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Water Treatment Plant
Turning on a tap and getting clean drinking water has become such a normal occurrence in our daily lives that we rarely think about where this abundance of clean water comes from or how it is transported into our homes and workplaces.
That is to say, we don’t think about it until the water coming from the tap isn’t safe to drink.
Growth Meets Demand – The New Drayton Valley Water Treatment Plant.
Like many municipalities in Alberta, Drayton Valley has experienced a dynamic growth in population and civic development. This growth, while generating positive benefits, does place inevitable stress on existing infrastructure and this is especially true when dealing with infrastructure that has been designed and built in the early stages of a town’s development.
The Drayton Valley Water Treatment Plant was commissioned in 1971, with upgrades completed in 1987 and 2007 and was determined to have reached its capacity to provide potable water to the current community’s population, and its ability to sustain additional population growth was deemed impractical.
A 2008 a needs assessment study was implemented by ISL Engineering and Land Services to determine the best design approach for forecasting the community’s water needs to the year 2040. The ultimate recommendation was the construction of a new Water Treatment Plant. This new 11,000 square-foot facility will have a treatment capacity of 18 MLD (Millions of liters per day) as well as 2800m3 of additional potable water storage. The treatment process is being changed from a traditional process that relies on settling and gravity filtration, to an advanced membrane filtration system. This new treatment process will eliminate problems such as the 2014 boil water advisory that the Town had to institute when the treatment plant couldn’t treat enough water to meet local demands due to high turbidity in the North Saskatchewan River.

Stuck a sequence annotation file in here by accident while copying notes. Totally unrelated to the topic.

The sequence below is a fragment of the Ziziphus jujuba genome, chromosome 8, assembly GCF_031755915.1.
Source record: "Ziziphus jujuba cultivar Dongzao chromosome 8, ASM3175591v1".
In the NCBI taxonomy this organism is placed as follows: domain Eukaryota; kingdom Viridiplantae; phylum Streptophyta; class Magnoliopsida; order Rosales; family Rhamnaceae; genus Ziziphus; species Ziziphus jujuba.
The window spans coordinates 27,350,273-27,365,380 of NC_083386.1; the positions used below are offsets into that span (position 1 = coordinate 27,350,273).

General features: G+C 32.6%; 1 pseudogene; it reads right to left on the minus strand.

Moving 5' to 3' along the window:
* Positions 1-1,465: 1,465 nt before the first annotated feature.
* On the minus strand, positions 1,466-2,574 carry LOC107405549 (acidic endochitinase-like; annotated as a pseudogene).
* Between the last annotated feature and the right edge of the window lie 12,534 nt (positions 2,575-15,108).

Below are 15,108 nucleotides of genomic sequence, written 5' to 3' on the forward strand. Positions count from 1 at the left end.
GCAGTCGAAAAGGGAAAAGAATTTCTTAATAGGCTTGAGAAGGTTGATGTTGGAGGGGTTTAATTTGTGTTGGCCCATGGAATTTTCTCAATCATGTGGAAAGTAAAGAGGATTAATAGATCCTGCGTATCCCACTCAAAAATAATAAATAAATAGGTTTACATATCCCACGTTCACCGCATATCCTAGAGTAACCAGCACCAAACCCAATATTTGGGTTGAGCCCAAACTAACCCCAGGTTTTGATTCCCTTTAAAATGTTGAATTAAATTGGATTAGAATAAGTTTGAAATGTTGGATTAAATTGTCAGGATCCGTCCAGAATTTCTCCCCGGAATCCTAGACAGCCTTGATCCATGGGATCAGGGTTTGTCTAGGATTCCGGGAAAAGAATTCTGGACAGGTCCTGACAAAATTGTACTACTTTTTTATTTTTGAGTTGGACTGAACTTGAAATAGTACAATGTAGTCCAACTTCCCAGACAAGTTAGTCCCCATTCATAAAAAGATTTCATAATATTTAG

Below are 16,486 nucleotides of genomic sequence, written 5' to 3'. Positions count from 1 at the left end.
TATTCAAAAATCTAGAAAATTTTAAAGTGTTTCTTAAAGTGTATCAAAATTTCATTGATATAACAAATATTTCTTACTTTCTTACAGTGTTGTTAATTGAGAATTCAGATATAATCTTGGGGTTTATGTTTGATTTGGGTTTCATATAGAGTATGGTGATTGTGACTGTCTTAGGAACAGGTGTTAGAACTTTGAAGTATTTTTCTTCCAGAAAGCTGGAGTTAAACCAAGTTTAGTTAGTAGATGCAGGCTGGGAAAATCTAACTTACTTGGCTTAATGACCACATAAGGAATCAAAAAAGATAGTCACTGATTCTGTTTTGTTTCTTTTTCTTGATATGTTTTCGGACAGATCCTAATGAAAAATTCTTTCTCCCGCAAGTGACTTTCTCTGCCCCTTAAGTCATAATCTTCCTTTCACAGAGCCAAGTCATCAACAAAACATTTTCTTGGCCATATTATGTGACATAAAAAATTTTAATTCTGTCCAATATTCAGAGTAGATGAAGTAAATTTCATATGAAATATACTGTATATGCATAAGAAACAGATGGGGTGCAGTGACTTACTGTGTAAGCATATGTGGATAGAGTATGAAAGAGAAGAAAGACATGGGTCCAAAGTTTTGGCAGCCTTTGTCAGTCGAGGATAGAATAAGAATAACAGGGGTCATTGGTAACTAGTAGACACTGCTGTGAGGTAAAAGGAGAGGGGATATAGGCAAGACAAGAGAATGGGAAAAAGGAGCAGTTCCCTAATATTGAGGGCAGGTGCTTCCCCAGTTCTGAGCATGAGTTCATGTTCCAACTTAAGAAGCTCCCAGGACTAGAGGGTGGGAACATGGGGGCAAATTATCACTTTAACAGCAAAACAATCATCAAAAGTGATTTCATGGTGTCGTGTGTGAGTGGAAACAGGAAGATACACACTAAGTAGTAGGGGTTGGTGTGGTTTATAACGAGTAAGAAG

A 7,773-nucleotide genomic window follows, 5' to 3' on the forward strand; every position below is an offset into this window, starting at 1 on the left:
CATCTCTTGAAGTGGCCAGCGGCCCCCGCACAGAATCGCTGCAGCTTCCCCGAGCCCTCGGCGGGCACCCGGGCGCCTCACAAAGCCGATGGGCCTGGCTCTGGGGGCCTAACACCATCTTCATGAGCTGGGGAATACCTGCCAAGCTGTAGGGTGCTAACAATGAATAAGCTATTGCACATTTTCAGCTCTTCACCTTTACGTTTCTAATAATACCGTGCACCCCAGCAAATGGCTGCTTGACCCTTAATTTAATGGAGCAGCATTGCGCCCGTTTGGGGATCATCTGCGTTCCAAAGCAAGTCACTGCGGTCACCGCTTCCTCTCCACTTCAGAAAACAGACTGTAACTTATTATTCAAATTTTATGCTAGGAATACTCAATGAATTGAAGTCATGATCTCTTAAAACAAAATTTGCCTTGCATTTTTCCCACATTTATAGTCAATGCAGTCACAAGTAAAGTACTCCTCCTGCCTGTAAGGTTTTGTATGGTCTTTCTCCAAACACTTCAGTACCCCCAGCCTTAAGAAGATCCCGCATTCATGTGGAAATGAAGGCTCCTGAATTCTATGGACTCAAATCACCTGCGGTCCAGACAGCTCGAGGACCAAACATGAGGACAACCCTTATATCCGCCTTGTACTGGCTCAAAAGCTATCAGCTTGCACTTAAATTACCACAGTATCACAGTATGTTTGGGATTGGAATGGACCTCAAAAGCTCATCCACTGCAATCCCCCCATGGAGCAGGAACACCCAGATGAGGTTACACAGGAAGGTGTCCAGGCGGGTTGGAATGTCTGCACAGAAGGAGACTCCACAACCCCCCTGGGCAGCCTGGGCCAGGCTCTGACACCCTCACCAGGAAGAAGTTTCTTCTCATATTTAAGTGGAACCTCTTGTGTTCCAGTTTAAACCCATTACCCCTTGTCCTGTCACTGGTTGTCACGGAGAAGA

A Centre of Excellence
From its very conception, the Town of Drayton Valley was looking to create a facility that would be a ‘Centre of Excellence’ that would not only meet existing and future capacity, but also blend into the environment, turning an infrastructure necessity into a public amenity. Once finished, the area surrounding the treatment plant will have park space, a large pond and walking paths. The facility will also feature viewing windows onto the main process area, allowing educational tours that will highlight the treatment work being undertaken to turn river water into drinking water and further enhance the public’s understanding of how this precious resource is managed.
Creating a Sustainable Approach
In designing the Water Treatment Plan, ISL and the Town of Drayton Valley recognized the importance of creating a sustainable focus and ensuring that these elements would encapsulate the true basics of sustainable design, which is improving efficiencies and performance, lowering operating costs, streamlining environmental and material impacts, measuring short and long term payoffs and redefining the status quo – especially in those elements that aren’t highly touted or marketable.
ISL’s holistic approach is best summed up by Jason Kopan, ISL project manager – “It’s not only what’s built, it’s how it’s built”, and this philosophy carries forward not only in design elements, but also into construction phase. What looks to the casual observer as a standard construction site is ultimately miss leading, from small initiatives as using compostable coffee cups, to instituting a no idling policy for vehicles and equipment, to larger undertakings such as separating all recyclable materials to ensure they are diverted from the landfill to crushing excess or unused concrete that can be recycled into aggregate for roads and backfill.
The new Drayton Valley Water Treatment Plant will be a showcase in how to reimagine the scope of creating a sustainable design and construction.